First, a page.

A planetary physician can only prescribe for your relationship with the Earth that kind of love and benign neglect that characterizes the relationship of good parents toward their children. There are no nostrums or simple remedies for the ills of the Earth.
This does not mean that there is nothing that you or your society can do about the health of the Earth. A good parent tries to provide an environment that is not damaging to their children and allows them to gain the strength to heal themselves. There are many simple things we can do to live better with Gaia. We cannot manage the Earth, but we can usefully regulate our own lives, and our human institutions. It is helpful as a start to keep in mind the three deadly C's: Cars, Cattle, and Chainsaws. We need not be fanatical and ask for them to be banned; it wouldn't work. But we can remember the physiological truth that the poison is in the dose, and be moderate in our use of these and other dangers to the health of Gaia.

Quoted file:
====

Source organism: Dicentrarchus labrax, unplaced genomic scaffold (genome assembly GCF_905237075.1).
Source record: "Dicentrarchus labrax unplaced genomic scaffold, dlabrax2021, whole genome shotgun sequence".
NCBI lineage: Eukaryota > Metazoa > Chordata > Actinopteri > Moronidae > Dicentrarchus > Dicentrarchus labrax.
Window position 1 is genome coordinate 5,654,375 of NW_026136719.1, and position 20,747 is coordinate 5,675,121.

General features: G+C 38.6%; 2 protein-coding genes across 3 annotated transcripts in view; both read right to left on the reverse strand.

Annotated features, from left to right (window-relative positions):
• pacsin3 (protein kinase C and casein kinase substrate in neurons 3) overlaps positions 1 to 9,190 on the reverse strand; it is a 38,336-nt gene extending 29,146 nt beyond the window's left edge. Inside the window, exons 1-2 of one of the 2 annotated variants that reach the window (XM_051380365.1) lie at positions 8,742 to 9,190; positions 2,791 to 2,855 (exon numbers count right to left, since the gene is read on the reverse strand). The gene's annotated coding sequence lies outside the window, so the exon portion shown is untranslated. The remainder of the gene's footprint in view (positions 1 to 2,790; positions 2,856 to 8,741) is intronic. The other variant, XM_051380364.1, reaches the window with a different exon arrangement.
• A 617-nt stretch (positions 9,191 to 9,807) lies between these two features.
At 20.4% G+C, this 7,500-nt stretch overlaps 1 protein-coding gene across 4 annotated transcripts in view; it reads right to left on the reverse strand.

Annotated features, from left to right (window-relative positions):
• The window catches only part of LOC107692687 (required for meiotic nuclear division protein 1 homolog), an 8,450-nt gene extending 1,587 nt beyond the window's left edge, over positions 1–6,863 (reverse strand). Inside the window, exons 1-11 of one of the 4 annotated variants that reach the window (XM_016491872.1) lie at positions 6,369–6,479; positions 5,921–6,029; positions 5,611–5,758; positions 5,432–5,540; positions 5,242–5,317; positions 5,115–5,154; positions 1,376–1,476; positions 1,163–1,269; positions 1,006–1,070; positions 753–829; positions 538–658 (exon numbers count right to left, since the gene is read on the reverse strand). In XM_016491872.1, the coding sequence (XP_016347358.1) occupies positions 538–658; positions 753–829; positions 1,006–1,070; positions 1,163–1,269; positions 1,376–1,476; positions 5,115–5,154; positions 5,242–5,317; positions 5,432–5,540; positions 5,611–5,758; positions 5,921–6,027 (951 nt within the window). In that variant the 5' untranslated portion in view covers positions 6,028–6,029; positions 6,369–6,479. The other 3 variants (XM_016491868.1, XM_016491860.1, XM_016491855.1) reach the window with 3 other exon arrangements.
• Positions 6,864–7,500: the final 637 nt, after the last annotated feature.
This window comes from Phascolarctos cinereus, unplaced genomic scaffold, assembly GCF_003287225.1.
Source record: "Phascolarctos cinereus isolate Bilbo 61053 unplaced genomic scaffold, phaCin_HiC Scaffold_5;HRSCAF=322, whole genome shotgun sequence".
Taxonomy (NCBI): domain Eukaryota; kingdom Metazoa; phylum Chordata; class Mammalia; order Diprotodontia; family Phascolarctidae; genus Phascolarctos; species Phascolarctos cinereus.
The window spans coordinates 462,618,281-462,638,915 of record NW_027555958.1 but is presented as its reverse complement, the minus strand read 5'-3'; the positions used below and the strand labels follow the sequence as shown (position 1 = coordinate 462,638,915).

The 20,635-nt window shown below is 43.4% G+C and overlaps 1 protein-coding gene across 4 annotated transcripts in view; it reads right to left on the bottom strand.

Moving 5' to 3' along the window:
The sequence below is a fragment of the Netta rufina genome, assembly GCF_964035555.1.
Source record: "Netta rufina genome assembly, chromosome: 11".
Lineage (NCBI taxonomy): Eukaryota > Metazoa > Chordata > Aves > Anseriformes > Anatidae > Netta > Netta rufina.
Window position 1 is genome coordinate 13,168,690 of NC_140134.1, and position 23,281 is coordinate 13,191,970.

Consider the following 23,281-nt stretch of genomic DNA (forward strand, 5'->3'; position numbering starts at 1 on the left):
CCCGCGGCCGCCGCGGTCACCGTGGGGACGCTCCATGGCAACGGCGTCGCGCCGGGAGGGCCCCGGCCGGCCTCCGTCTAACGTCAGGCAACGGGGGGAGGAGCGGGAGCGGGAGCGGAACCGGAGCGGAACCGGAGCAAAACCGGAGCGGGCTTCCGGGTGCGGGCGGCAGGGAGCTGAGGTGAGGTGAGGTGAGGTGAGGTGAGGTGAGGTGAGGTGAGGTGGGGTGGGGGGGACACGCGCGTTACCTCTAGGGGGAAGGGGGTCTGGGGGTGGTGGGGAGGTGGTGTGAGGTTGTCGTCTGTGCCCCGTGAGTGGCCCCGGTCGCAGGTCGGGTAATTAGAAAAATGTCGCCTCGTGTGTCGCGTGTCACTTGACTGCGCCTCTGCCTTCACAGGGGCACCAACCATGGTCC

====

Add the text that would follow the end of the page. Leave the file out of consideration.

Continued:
The advantages of moderation in the use of cars and chainsaws are immediately self-evident. The damage wrought by excessive cattle farming, though less obvious, is equally severe: to produce food as beef or dairy products requires twenty times as much land as its vegetable equivalent. I do not propose that we all try to become vegetarian. Better first to think about Africa. We know that there is frequently famine there, yet few seem to realize that much of this distress comes as a direct result of land damage by primitive cattle farming. The human and natural ecosystems of that unhappy continent may soon disintegrate. In Africa, it is not overpopulation with people that is the problem but overpopulation with livestock.
There are other ways of living better with the Earth. Most of them are personal and I do not see this as the place to list them. These are for you to find for yourself, using your own judgement on how to moderate your demands on the Earth, and yet enjoy life. In the same way, you do not need me to tell you all the positive actions you could take-from planting trees wherever you can, to helping clean up the environment where you live and work.